The New Orleans City Council’s Economic Development Committee signed off Tuesday on a collection of amendments proposed by Mayor Mitch Landrieu to strengthen the city’s disadvantaged business enterprises program, sending it on for final approval by the full council later this month.
The amendments will give Landrieu’s administration the leeway to terminate deals with contractors who fail to comply with the city’s disadvantaged business goal, which is set at 35 percent.
That means the city will have an enforcement mechanism that it can use after awarding a contract, rather than simply asking a contractor show an effort to include disadvantaged businesses in his proposal.
The changes also will allow the administration to adjust where that goal is set on particular contracts according to the availability of disadvantaged businesses in one sector or another, a change the city said may either raise or lower the target in any particular case.
The amendments passed easily, with few objections raised by council members and supportive remarks from other local officials.
“In the last 20 years of my adult life in this city, I’ve worked with a whole lot of administrations to get us to equity,” said Judith Dangerfield, who serves on the mayor’s Economic Development Advisory Committee.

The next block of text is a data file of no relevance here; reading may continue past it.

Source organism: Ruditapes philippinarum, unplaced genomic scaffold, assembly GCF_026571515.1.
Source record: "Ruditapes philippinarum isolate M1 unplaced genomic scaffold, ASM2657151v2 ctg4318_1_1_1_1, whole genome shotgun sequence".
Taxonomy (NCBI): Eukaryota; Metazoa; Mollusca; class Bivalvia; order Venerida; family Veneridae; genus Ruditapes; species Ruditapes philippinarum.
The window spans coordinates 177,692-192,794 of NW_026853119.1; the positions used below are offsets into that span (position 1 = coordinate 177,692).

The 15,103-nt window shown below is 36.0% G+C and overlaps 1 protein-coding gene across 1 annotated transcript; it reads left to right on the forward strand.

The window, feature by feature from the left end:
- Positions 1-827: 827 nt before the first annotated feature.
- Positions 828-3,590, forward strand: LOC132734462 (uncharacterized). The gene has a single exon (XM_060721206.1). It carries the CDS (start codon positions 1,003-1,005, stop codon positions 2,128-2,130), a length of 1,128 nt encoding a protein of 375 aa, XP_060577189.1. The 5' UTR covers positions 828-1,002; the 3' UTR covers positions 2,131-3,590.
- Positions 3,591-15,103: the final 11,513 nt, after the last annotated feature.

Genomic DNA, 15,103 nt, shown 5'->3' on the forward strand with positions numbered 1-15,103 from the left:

“I will say this administration has taken the strongest stance on equity and is not afraid to say the word.”
The committee meeting came just a day after Landrieu and the New Orleans Business Alliance unveiled a five-year economic plan to bring more well-paying jobs to the city, a blueprint that included equity as one of its themes.
On Tuesday, staff from the Mayor’s Office briefed council members on the plan and gave an update on the administration’s progress so far in reworking the disadvantaged business program.
The program seeks to ensure small local businesses owned by minorities and women get a fair share of city contracts.
Arkebia Matthews, director of the mayor’s Office of Supplier Diversity, told council members that her department has doubled the number of disadvantaged businesses registered with the city to 600 and shortened the certification process to 45 days from a year.
She said 34 percent of the value of all city contracts went to disadvantaged businesses last year, up from 16 percent in 2010.